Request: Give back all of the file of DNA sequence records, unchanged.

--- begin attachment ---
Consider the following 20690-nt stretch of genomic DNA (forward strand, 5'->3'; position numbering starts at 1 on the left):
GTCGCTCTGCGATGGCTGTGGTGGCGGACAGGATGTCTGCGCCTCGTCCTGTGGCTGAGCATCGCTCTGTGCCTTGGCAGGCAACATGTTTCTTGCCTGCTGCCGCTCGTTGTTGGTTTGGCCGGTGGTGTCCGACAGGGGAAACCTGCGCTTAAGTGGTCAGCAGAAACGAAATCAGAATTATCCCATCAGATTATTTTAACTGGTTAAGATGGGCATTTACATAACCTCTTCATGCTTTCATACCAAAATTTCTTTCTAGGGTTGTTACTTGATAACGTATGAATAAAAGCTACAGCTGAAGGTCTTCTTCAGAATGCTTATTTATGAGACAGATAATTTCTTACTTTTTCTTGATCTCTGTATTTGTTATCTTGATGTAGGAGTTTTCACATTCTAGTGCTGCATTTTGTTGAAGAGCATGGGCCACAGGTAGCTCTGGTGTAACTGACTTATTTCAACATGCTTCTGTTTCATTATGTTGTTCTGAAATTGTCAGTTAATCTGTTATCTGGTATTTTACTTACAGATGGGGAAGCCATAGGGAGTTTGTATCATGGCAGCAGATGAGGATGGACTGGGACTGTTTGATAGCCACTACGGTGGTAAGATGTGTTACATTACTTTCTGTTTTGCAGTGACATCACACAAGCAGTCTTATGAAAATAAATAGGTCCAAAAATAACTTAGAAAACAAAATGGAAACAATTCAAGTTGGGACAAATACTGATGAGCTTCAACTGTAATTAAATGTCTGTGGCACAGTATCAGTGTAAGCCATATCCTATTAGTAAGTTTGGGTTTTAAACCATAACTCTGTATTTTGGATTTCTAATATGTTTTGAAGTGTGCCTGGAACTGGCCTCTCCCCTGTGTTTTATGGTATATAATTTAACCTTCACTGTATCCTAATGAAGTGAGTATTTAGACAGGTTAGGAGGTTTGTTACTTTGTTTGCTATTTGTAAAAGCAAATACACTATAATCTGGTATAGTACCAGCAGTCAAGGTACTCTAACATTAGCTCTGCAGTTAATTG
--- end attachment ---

Consider the following 20690-nt stretch of genomic DNA (forward strand, 5'->3'; position numbering starts at 1 on the left):
GTCGCTCTGCGATGGCTGTGGTGGCGGACAGGATGTCTGCGCCTCGTCCTGTGGCTGAGCATCGCTCTGTGCCTTGGCAGGCAACATGTTTCTTGCCTGCTGCCGCTCGTTGTTGGTTTGGCCGGTGGTGTCCGACAGGGGAAACCTGCGCTTAAGTGGTCAGCAGAAACGAAATCAGAATTATCCCATCAGATTATTTTAACTGGTTAAGATGGGCATTTACATAACCTCTTCATGCTTTCATACCAAAATTTCTTTCTAGGGTTGTTACTTGATAACGTATGAATAAAAGCTACAGCTGAAGGTCTTCTTCAGAATGCTTATTTATGAGACAGATAATTTCTTACTTTTTCTTGATCTCTGTATTTGTTATCTTGATGTAGGAGTTTTCACATTCTAGTGCTGCATTTTGTTGAAGAGCATGGGCCACAGGTAGCTCTGGTGTAACTGACTTATTTCAACATGCTTCTGTTTCATTATGTTGTTCTGAAATTGTCAGTTAATCTGTTATCTGGTATTTTACTTACAGATGGGGAAGCCATAGGGAGTTTGTATCATGGCAGCAGATGAGGATGGACTGGGACTGTTTGATAGCCACTACGGTGGTAAGATGTGTTACATTACTTTCTGTTTTGCAGTGACATCACACAAGCAGTCTTATGAAAATAAATAGGTCCAAAAATAACTTAGAAAACAAAATGGAAACAATTCAAGTTGGGACAAATACTGATGAGCTTCAACTGTAATTAAATGTCTGTGGCACAGTATCAGTGTAAGCCATATCCTATTAGTAAGTTTGGGTTTTAAACCATAACTCTGTATTTTGGATTTCTAATATGTTTTGAAGTGTGCCTGGAACTGGCCTCTCCCCTGTGTTTTATGGTATATAATTTAACCTTCACTGTATCCTAATGAAGTGAGTATTTAGACAGGTTAGGAGGTTTGTTACTTTGTTTGCTATTTGTAAAAGCAAATACACTATAATCTGGTATAGTACCAGCAGTCAAGGTACTCTAACATTAGCTCTGCAGTTAATTG